Veda chair Helen Nugent backs the $2.5 billion takeover bid. Photo: Sasha WoolleyVeda Group chairman Helen Nugent says the “substantial premium” built into the $2.5 billion takeover bid from credit data giant Equifax made it impossible for the board to turn down.
“It is a wonderful business, but the board has to act in the best interests of shareholders. There was a lot of consideration, but we ultimately determined that the bid was at a substantial premium and it offers cash certainty for shareholders,” Dr Nugent told Fairfax Media.
The Veda board compared the offer to a range of recent deals, she said. This included Dublin-based Experian’s $US1.5 billion ($2.06 billion) purchase of 29.6 per cent of Brazil’s Serasa, taking it to full ownership, on an enterprise to earnings before interest, tax, depreciation and amortisation valuation of 15.7 times in October 2012. By comparison, the Veda bid represents a multiple of 18.1 times EBITDA.
The Veda board also compared the offer to Equifax’s $US1 billion purchase of CSC’s credit bureau, also in 2012.
Equifax made its first takeover approach in September and subsequently raised its original bid from $2.70 a share to $2.82 to snare its prize. Shareholders will vote on a scheme of arrangement to approve the deal early in 2016.
The board “has entered into a binding agreement with Equifax Inc, whereby Equifax will acquire all of the shares of Veda at a price of $2.825 cash per share, by way of a scheme of arrangement”, the company said in a statement to the Australian stock exchange. Veda has 846.4 million shares outstanding.
Veda’s shares closed 2.23 per cent up at $2.75 on Monday, after closing unchanged on Friday at $2.69. Higher price
“The offer price of $2.825 cash per share is a higher price than Veda has previously traded at since it listed in December 2013,” Veda said.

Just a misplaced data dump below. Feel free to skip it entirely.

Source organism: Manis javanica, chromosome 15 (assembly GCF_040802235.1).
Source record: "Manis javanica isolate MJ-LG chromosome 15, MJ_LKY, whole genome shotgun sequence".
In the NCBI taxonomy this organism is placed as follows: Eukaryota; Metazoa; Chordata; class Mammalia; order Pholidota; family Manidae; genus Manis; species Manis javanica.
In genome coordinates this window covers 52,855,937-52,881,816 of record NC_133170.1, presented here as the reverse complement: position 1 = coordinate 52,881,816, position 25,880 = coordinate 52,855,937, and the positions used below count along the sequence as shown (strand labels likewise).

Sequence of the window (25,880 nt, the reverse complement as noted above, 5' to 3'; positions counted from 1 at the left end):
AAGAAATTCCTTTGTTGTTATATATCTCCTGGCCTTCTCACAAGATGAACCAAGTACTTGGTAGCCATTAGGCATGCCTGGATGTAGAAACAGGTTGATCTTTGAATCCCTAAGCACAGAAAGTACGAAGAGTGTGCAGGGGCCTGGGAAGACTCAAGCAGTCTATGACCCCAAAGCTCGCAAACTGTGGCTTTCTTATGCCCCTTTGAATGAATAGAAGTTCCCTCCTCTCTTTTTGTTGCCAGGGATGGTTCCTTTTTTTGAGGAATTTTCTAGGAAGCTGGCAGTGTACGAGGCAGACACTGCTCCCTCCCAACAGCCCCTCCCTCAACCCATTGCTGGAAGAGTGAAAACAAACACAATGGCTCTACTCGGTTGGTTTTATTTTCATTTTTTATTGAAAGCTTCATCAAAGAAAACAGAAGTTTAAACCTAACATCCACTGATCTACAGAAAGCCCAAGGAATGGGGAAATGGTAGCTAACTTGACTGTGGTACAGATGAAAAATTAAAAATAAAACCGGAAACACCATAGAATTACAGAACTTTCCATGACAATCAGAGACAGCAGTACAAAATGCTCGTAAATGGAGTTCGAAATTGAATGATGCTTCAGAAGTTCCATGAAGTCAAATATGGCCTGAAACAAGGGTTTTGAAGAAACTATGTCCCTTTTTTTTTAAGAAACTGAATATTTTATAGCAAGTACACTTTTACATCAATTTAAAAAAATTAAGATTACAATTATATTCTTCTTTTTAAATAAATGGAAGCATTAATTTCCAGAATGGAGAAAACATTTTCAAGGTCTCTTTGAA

Equifax chairman and chief executive Richard Smith said the agreement was subject to approval from foreign investment regulators in Australia and New Zealand, as well as Veda shareholders.
“This acquisition will provide a strong platform for Equifax to offer new data and analytics services in Australia and other markets in this region, using our technology and expertise developed over many years in the US and the 18 other geographies in which we operate,” he said.
Equifax, with a market cap of $US13 billion, is one of the largest credit bureaus in the world. Mr Smith said at its third-quarter results briefing on October 22 that it might use the purchase of Veda as a stepping stone to expansion into Asia.
Veda already owns credit bureaus in Singapore, Indonesia, Malaysia and Cambodia through joint ventures.
Equifax management declined to comment until the deal is complete.
The first of two court hearings to approve the scheme of arrangement will happen on December 11. Shareholders will vote on the deal on February 8, 2016, with completion due by February 25.
Veda is advised by Macquarie Group and Herbert Smith Freehills, while Equifax is advised by UBS.
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